FILE - Tenn. Gov. Bill Lee July 2020

Tennessee Gov. Bill Lee answers questions during a news conference Wednesday, July 1, 2020, in Nashville, Tenn.

(The Center Square) – Tennessee Gov. Bill Lee said Wednesday he plans to sign a sweeping COVID-19 omnibus bill passed by the Tennessee Legislature before Friday's deadline.

“There are some issues that we need to work through with the General Assembly, and I have spoken to both speakers about that,” Lee told reporters. “In fact, we are meeting about that even today.

“But my plan is to sign that bill.”

Lee said he and his team have not decided how to proceed on other legislation passed during the General Assembly's COVID-19-focused special session.

The 21-page omnibus bill included rules on how government entities cannot force private businesses to institute mask mandates or COVID-19 vaccination mandates, and private businesses cannot take action against an employee for not receiving the vaccine and cannot compel an employee or visitor to show proof of vaccination.

“The greatest concern we have, and the reason this came about, is the federal mandate for requiring businesses to vaccinate their employees,” Lee said. “That created the General Assembly’s response.

“As you know, the governor has had a response, the attorney general has responded. We want to make sure that the particulars of this bill are the appropriate ones but, on balance, I agree with what’s in the package and that’s why I want to sign it.” 

Lee said one issue he had with the bill was a portion on hospitals and visitations, saying the language needed to be adjusted during regular legislative session in January. Lee said the intent of that section is to allow a patient to have visitors at the end of life despite COVID-19 considerations.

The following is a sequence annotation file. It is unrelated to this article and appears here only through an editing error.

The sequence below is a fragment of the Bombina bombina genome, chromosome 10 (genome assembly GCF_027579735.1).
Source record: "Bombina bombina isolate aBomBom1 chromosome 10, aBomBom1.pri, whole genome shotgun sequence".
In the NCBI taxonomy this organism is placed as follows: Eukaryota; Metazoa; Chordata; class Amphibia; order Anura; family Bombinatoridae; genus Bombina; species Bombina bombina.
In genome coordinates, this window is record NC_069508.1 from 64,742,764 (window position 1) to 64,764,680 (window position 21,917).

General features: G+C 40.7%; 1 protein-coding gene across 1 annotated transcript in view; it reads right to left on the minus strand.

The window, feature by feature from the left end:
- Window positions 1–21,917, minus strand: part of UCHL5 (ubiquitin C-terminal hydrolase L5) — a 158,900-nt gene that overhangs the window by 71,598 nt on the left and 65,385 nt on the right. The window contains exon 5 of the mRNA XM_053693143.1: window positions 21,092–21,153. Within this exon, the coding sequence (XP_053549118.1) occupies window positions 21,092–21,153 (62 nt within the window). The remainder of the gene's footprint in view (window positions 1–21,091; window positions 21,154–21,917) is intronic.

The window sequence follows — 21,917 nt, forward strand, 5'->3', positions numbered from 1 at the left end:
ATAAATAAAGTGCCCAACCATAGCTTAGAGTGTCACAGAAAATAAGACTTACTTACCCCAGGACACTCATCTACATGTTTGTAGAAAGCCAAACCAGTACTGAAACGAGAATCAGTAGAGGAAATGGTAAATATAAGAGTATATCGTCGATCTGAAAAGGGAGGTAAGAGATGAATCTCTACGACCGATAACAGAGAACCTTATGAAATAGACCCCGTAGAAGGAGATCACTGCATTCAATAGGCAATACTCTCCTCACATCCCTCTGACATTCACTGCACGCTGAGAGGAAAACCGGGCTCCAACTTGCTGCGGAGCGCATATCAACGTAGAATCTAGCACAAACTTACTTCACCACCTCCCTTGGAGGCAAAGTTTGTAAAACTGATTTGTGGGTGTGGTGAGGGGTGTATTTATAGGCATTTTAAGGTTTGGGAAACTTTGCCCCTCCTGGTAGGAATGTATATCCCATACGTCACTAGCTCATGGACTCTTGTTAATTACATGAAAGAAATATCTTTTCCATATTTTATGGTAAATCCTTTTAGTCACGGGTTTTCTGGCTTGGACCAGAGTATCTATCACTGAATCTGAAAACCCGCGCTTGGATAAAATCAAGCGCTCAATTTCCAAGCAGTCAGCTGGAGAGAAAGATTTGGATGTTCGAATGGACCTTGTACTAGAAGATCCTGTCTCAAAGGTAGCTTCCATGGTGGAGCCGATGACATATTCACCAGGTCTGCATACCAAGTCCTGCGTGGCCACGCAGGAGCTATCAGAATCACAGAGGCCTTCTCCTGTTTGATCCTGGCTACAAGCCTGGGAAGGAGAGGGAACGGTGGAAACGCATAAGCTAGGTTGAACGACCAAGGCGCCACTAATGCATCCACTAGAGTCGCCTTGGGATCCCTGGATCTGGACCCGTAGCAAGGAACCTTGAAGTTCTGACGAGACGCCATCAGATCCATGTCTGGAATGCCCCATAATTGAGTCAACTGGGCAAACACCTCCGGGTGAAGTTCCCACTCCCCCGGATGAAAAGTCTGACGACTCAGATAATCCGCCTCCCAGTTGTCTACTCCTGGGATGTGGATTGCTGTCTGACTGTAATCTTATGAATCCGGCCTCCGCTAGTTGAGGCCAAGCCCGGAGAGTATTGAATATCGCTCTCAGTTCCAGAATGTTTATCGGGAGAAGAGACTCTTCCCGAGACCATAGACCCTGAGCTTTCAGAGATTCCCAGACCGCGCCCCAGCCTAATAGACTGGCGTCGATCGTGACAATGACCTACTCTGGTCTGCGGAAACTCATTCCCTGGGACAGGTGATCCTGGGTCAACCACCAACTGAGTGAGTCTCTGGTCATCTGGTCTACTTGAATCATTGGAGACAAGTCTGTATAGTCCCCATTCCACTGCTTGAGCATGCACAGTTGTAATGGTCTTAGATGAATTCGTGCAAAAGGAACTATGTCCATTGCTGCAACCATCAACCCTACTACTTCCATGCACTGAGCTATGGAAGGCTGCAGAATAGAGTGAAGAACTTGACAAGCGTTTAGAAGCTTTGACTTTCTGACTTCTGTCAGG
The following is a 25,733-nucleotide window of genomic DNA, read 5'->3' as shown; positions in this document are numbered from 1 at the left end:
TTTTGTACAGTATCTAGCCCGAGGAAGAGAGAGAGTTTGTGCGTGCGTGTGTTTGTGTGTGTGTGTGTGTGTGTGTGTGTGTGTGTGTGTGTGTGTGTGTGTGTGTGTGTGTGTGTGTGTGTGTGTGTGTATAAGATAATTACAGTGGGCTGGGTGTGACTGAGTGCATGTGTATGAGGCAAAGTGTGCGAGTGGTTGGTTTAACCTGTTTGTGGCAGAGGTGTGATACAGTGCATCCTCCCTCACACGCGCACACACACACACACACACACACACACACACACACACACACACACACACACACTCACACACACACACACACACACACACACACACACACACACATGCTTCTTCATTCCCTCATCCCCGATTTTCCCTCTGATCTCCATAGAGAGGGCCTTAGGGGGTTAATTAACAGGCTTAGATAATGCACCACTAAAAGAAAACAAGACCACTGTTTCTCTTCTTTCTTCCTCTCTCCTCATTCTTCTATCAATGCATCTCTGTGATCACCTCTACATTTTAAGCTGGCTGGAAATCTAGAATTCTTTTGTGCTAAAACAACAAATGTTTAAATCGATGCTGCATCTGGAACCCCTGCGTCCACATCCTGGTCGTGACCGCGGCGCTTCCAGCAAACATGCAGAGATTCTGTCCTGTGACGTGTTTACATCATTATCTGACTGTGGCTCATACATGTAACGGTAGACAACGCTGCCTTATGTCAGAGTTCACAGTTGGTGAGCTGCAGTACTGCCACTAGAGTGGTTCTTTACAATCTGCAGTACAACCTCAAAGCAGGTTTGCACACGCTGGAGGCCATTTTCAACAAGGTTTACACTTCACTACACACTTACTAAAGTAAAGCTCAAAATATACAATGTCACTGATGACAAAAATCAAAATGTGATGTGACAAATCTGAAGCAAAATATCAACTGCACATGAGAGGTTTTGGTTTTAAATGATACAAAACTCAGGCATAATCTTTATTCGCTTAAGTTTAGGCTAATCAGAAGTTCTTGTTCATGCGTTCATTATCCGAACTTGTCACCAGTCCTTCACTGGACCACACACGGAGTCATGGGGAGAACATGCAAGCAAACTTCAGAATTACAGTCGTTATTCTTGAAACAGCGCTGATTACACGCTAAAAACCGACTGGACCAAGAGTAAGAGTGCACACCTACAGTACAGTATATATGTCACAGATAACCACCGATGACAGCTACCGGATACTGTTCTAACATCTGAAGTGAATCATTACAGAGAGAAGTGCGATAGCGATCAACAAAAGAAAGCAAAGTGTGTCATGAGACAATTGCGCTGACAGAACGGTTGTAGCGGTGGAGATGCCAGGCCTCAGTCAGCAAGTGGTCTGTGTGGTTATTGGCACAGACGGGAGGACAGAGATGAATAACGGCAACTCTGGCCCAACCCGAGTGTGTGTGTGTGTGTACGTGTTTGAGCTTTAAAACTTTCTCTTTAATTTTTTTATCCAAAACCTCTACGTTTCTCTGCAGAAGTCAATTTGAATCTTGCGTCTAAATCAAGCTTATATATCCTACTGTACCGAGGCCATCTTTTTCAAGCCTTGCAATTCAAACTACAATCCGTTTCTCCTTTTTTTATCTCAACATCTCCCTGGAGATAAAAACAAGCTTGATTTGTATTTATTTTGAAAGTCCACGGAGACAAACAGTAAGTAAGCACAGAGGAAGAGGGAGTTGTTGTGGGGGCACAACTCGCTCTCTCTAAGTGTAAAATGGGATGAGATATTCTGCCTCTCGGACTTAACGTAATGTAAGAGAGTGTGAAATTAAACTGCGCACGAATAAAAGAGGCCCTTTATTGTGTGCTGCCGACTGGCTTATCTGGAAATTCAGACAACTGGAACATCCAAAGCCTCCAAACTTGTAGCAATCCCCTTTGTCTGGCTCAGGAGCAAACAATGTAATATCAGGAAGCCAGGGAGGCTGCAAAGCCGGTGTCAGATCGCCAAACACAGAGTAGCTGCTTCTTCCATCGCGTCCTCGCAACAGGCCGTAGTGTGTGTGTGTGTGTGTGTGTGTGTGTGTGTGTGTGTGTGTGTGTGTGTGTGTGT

“As Speaker Sexton has previously said, the hospital visitation language is intended to help families support their loved ones who are nearing or in end-of-life scenarios," said Doug Kufner, spokesperson for House Speaker Cameron Sexton. "If there is a need for clarification, the speaker will take a closer look at this portion of the bill when the legislature returns in January.”

Lee said he and staff are combing through the legislation with the goal of avoiding unintended consequences.

“Lt. Governor McNally is proud of the work done by all members of General Assembly during the COVID-19 special session and believes a strong majority of Tennesseans share that pride," said Adam Kleinheider, communications director for Lt. Gov. Randy McNally. "The legislative process is by its nature very fluid, and Lt. Governor McNally is always open to making improvements, clarifications and technical adjustments.

“Lt. Governor McNally had a productive meeting with Governor Lee and Speaker Sexton and will continue working with them in January on this and other issues,” Kleinheider said.

The governor said he did not speak directly with the Ford Motor Company about its concerns regarding some of the proposed sections of the omnibus bill before it was adjusted by the Legislature. He did say the bill, which had sections that were opposed at points by many business groups, did not mean the state was not business friendly.

“We are one of the most business-friendly states in America, and that’s why companies from all across America are moving here,” Lee said. "And we continue to be that. We have a good working relationship with the business community and we will continue to work on that going forward.”

Lee said his concentration was on the omnibus bill, and he and his staff now will be looking at the six other bills passed during the special session, including a bill that would allow county political parties to make school board elections partisan.

Ben Torres, assistant executive director and general counsel at the Tennessee School Boards Association, said that TSBA "supports nonpartisan elections as this type of election ensures educational policy is made by those whose undivided attention and interests are devoted to education."

Lee also said he wanted to make sure the legislation would allow for Tennessee’s Occupational Safety and Health Administration (TOSHA) to maintain control of its responsibilities in the state, something that could be threatened if Tennessee does not follow federal OSHA guidelines related to workplace COVID-19 mitigation measures.

Staff Reporter

Jon Styf is an award-winning editor and reporter who has worked in Illinois, Texas, Wisconsin, Florida and Michigan in local newsrooms over the past 20 years, working for Shaw Media, Hearst and several other companies.